Concept

Continental Divide of the Americas

Summary
The Continental Divide of the Americas (also known as the Great Divide, the Western Divide or simply the Continental Divide; Divisoria continental de América, Gran Divisoria) is the principal, and largely mountainous, hydrological divide of the Americas. The Continental Divide extends from the Bering Strait to the Strait of Magellan, and separates the watersheds that drain into the Pacific Ocean from those river systems that drain into the Atlantic and Arctic Ocean, including those that drain into the Gulf of Mexico, the Caribbean Sea, and Hudson Bay. Although there are many other hydrological divides in the Americas, the Continental Divide is by far the most prominent of these because it tends to follow a line of high peaks along the main ranges of the Rocky Mountains and Andes, at a generally much higher elevation than the other hydrological divisions. Geography Beginning at the westernmost point of the Americas, Cape Prince of Wales, just south of the Arctic Circle,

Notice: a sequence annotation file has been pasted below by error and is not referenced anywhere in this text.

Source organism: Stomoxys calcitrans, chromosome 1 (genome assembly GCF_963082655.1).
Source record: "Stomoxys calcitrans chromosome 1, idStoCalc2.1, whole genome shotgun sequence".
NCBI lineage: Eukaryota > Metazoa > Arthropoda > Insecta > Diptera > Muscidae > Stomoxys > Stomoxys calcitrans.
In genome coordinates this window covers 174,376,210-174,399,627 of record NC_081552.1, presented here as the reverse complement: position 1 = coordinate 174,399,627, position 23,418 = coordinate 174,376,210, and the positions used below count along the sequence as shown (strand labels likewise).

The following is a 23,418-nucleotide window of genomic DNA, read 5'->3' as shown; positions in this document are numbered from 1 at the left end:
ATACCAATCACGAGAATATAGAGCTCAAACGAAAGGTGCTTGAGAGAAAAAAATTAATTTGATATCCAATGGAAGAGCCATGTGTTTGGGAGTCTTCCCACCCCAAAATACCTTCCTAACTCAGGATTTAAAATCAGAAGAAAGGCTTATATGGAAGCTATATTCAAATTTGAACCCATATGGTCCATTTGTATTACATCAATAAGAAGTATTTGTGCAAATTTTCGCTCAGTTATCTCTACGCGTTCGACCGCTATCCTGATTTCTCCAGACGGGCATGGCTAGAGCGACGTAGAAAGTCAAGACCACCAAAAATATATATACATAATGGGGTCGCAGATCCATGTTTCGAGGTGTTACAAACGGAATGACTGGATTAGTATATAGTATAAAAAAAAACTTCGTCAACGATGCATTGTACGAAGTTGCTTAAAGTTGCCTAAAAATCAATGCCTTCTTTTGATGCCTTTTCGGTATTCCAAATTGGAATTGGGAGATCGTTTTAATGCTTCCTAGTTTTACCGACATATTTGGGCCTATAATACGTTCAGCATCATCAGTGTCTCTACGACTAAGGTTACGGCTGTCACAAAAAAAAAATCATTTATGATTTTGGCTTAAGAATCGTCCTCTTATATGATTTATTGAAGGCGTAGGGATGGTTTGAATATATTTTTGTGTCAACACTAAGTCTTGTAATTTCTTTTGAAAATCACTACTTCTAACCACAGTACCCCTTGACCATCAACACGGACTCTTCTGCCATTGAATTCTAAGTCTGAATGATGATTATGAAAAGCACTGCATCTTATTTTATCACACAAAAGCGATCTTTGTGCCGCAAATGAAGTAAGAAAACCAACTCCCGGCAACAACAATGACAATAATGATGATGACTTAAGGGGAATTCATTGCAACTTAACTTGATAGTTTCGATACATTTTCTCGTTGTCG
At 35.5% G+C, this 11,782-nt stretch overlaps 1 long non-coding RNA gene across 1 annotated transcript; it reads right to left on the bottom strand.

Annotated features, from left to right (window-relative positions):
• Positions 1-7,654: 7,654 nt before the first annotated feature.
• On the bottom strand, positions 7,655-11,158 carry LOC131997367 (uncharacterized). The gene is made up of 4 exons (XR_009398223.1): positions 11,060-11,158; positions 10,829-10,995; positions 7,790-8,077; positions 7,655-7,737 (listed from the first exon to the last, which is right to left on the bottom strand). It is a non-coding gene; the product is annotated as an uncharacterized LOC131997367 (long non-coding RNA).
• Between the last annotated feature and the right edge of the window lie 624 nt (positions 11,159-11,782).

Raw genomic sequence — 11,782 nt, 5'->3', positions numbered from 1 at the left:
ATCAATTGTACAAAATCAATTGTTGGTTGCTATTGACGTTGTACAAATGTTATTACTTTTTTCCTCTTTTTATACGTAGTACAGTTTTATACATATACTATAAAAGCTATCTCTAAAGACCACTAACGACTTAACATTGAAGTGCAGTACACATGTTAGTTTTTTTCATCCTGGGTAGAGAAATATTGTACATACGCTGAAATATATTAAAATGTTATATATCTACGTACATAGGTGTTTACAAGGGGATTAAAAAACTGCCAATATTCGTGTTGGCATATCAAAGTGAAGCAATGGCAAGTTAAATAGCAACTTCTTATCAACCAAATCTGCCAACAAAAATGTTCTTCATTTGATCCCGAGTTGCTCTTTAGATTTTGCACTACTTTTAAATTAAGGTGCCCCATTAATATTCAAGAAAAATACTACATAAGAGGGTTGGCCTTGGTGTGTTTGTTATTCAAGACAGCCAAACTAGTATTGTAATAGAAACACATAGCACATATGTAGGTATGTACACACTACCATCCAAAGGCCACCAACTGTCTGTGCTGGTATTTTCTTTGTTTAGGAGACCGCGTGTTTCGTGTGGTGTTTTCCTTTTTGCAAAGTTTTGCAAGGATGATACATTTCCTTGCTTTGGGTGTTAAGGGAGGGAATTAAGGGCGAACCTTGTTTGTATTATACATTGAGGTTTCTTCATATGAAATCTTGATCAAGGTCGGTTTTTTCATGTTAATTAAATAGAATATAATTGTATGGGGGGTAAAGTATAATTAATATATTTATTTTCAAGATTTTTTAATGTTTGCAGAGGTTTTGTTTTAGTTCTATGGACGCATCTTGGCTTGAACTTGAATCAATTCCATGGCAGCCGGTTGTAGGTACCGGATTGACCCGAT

About this result
This page is automatically generated and may contain information that is not correct, complete, up-to-date, or relevant to your search query. The same applies to every other page on this website. Please make sure to verify the information with EPFL's official sources.
Related publications

No results

Related people

No results

Related units

No results

Related concepts

No results

Related courses

No results

Related lectures

No results